return contents.replace("Scripts", "Scripts-Build");
        }
        return contents;
    }
})

Most of the paths are relative to the r.js file.  The appDir is the main folder, so the appDir plus the baseUrl is the /Scripts/app folder.  The dir setting is where you want the built scripts to go.  The mainConfigFile is the path to main.js.

The first argument in the modules section is all the code you want rolled up into main.js.  These are files used on almost every if not every page.  The next argument in modules is each page file.  Here, you need to manually add each page of your app where you want bundling.  I’ve only got one page/bundle listed here.  RequireJS will inspect that main-*.js file, and its dependencies, and their dependencies, and so on, but it will exclude files already bundled into main.

For example, the main-currentDateTime module uses “jquery”.  That file is already included in main.js in these build instructions, so it won’t be bundled into main-currentDateTime.

The onBuildRead stuff is for swapping out paths in the built scripts.  More on that down below.

The CSS config file, “build-styles.js”, looks like this:

({
    keepBuildDir: false,
    optimizeCss: "standard",
    cssIn: "../Styles/main.css",
    out: "../Styles-Build/main.css"
})

The main configuration settings as the cssIn folder, where the code to bundle comes from, and the out folder, where it’s going.

In both cases, we’re outputting to new folders that are cleaned out on every Release build, /Scripts-Build and /Styles-Build.

Bundling and minifying on Release build

Open the web project Properties and select Build Events.  In the Pre-build event command line, add:

if $(ConfigurationName) == Release node "$(ProjectDir)App_Build\r.js" -o "$(ProjectDir)App_Build\build-scripts.js"
if $(ConfigurationName) == Release node "$(ProjectDir)App_Build\r.js" -o "$(ProjectDir)App_Build\build-styles.js"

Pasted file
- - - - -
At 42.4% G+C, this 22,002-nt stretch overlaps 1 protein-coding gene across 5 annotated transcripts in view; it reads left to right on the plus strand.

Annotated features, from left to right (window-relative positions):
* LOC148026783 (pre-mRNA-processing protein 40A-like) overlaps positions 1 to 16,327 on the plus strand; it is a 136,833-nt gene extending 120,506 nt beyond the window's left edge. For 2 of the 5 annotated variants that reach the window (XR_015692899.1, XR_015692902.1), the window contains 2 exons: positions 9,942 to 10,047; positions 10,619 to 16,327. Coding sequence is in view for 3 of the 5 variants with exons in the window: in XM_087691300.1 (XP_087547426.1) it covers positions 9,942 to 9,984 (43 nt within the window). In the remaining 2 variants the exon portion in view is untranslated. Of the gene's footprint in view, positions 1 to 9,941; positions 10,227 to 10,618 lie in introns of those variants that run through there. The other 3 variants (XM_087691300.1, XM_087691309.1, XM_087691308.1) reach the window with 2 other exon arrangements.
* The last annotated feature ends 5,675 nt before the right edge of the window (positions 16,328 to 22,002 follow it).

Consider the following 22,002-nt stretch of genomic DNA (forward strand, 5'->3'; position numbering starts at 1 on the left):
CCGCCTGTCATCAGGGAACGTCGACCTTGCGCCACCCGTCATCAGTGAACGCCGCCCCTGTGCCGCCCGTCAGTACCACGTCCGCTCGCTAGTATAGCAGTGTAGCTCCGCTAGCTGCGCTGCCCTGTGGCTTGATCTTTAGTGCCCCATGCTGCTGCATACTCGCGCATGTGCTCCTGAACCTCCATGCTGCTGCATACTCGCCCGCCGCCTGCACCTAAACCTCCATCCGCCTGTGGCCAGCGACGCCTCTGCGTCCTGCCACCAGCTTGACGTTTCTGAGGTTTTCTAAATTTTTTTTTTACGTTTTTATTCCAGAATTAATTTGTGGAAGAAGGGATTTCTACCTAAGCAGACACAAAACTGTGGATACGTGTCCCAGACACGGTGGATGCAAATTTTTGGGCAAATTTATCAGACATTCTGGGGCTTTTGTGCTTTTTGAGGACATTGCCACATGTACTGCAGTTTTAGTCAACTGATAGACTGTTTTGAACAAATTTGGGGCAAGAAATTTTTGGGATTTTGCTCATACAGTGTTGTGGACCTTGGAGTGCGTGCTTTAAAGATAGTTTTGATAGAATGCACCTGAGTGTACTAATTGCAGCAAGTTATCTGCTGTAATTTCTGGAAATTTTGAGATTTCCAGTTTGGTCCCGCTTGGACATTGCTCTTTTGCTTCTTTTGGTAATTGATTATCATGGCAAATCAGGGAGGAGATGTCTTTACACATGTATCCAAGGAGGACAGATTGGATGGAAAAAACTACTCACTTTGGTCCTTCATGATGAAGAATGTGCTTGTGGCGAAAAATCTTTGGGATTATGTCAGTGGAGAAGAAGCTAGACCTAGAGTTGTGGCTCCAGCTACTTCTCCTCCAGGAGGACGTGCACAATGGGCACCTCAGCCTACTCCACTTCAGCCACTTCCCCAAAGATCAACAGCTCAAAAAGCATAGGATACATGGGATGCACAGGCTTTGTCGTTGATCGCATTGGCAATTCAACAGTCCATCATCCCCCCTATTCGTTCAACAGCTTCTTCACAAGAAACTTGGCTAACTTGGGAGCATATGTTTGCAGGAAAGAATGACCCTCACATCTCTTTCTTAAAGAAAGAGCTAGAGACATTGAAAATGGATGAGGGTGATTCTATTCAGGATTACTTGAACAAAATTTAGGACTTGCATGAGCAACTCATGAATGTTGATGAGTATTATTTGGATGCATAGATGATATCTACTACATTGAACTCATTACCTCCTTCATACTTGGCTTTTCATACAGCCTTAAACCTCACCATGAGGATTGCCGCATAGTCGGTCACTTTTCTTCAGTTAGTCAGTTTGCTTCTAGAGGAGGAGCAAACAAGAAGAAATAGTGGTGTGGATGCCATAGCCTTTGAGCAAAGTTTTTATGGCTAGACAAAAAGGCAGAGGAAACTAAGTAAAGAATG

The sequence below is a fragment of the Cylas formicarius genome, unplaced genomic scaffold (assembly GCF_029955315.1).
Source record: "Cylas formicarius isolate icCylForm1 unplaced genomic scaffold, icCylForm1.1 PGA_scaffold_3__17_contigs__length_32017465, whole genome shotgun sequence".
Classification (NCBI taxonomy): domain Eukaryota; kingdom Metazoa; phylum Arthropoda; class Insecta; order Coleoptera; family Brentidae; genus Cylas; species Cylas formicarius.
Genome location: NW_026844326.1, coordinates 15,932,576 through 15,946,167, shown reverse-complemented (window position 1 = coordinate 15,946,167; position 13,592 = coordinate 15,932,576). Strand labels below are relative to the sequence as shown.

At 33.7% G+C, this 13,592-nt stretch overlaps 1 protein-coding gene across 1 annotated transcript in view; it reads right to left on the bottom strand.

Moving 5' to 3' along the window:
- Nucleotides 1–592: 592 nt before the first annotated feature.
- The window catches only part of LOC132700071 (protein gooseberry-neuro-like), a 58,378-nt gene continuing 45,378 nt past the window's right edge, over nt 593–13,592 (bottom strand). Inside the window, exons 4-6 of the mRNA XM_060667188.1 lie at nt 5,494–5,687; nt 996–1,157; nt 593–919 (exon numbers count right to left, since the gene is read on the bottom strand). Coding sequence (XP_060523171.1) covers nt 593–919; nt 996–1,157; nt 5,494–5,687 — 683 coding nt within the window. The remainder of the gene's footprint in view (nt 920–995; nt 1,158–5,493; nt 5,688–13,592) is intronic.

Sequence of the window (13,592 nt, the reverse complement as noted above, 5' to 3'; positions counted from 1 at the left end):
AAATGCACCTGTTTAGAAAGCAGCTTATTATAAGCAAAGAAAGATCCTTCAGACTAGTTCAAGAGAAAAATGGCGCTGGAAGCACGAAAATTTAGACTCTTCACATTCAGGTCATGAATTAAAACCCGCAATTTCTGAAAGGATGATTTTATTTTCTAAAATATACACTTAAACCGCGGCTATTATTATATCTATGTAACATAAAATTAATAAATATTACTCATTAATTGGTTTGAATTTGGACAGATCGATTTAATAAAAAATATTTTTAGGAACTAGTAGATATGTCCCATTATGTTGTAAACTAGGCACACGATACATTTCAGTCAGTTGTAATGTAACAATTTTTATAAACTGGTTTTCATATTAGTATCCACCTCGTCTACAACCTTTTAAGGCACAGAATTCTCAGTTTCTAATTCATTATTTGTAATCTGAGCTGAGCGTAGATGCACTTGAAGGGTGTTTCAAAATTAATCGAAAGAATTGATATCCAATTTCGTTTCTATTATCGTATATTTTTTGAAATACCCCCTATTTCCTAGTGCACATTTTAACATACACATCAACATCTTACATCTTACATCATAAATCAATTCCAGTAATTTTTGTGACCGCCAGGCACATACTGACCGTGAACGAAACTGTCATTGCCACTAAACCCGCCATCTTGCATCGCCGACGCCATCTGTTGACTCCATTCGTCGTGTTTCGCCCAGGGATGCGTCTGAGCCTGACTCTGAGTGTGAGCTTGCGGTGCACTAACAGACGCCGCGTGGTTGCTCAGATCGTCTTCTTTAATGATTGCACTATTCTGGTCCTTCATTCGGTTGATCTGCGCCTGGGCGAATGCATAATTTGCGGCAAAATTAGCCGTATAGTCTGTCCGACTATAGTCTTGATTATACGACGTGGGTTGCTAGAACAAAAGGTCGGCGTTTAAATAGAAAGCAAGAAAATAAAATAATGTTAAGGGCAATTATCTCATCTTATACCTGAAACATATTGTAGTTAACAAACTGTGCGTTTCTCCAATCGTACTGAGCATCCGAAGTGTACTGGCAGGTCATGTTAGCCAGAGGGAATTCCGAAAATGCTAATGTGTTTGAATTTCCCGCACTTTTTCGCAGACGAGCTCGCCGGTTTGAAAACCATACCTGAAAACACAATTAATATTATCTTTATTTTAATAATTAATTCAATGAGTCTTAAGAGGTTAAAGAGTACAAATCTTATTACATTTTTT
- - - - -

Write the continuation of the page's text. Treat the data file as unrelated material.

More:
Note the call to execute r.js with Node.  You must have Node set up in your Paths on your machine for this to work.  Now the build scripts will run every time the build is executed in Release mode. 

Change your build configuration to Release mode and build the app.  If it worked, the output window should show:

1>------ Build started: Project: RequireJSWithMVC, Configuration: Release Any CPU ------
1>  
1>  Tracing dependencies for: main
1>  
1>  Tracing dependencies for: main-currentDateTime
1>  Uglifying file: C:/RequireJSWithMVC/Scripts-Build/app/currentDateTime.js
1>  Uglifying file: C:/RequireJSWithMVC/Scripts-Build/app/kickoff.js
1>  Uglifying file: C:/RequireJSWithMVC/Scripts-Build/app/main-currentDateTime.js
1>  Uglifying file: C:/RequireJSWithMVC/Scripts-Build/lib/bootstrap.js
1>  Uglifying file: C:/RequireJSWithMVC/Scripts-Build/lib/domReady.js
1>  Uglifying file: C:/RequireJSWithMVC/Scripts-Build/lib/jquery-2.1.1.js
1>  Uglifying file: C:/RequireJSWithMVC/Scripts-Build/lib/jquery.validate.js
1>  Uglifying file: C:/RequireJSWithMVC/Scripts-Build/lib/jquery.validate.unobtrusive.js
1>  Uglifying file: C:/RequireJSWithMVC/Scripts-Build/lib/moment.js
1>  Uglifying file: C:/RequireJSWithMVC/Scripts-Build/lib/require.js
1>  Uglifying file: C:/RequireJSWithMVC/Scripts-Build/main.js
1>  
1>  main.js
1>  ----------------
1>  app/kickoff.js
1>  main.js
1>  lib/domReady
1>  lib/jquery-2.1.1.js
1>  lib/jquery.validate.js
1>  lib/jquery.validate.unobtrusive.js
1>  lib/bootstrap.js
1>  lib/moment.js
1>  
1>  app/main-currentDateTime.js
1>  ----------------
1>  app/main-currentDateTime.js
1>  
1>  
1>  C:/RequireJSWithMVC/Styles-Build/main.css
1>  ----------------
1>  C:/RequireJSWithMVC/Styles/lib/bootstrap.css
1>  C:/RequireJSWithMVC/Styles/lib/bootstrap-theme.css
1>  C:/RequireJSWithMVC/Styles/app/site.css
1>  C:/RequireJSWithMVC/Styles/main.css
1>  
1>  RequireJSWithMVC -> C:\RequireJSWithMVC\bin\RequireJSWithMVC.dll
========== Build: 1 succeeded, 0 failed, 0 up-to-date, 0 skipped ==========

r.js does a nice job of reporting back what it’s done.  Here, you can see it traces dependencies, minifies (uglifies) every JavaScript file, then it reports the files it bundled for main.js, main-currentDateTime.js, and main.css.